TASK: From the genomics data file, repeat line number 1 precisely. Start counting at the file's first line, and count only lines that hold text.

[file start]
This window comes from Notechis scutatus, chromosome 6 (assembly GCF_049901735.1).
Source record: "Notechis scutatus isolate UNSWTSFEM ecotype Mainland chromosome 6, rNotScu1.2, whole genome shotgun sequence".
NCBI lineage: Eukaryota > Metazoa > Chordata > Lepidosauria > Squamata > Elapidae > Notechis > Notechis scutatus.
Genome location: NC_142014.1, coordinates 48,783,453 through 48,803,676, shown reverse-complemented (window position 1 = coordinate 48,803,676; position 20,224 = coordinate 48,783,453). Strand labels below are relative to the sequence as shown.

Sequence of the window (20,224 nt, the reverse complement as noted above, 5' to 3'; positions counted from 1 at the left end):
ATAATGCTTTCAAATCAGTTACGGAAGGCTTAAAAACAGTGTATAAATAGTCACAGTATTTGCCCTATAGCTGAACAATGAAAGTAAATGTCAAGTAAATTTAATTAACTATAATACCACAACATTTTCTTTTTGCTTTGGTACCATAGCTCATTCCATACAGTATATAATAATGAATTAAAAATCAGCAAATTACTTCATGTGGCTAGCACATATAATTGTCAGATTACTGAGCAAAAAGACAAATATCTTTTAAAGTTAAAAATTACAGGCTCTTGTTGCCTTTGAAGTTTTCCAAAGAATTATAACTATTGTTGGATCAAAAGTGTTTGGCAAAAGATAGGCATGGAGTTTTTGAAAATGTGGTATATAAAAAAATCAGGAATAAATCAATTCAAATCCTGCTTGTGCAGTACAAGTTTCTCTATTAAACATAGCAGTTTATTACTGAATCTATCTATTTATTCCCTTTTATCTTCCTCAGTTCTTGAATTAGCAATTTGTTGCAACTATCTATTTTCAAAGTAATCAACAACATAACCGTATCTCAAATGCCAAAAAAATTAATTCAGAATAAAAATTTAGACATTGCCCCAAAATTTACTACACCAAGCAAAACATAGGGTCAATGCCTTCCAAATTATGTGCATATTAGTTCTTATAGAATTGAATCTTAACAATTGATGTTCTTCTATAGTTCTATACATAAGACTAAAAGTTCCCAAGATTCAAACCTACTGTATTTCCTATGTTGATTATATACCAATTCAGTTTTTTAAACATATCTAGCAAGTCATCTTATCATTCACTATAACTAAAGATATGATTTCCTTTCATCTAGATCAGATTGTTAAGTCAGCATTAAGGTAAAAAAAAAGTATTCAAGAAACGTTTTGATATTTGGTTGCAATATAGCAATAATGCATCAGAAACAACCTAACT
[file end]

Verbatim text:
This window comes from Notechis scutatus, chromosome 6 (assembly GCF_049901735.1).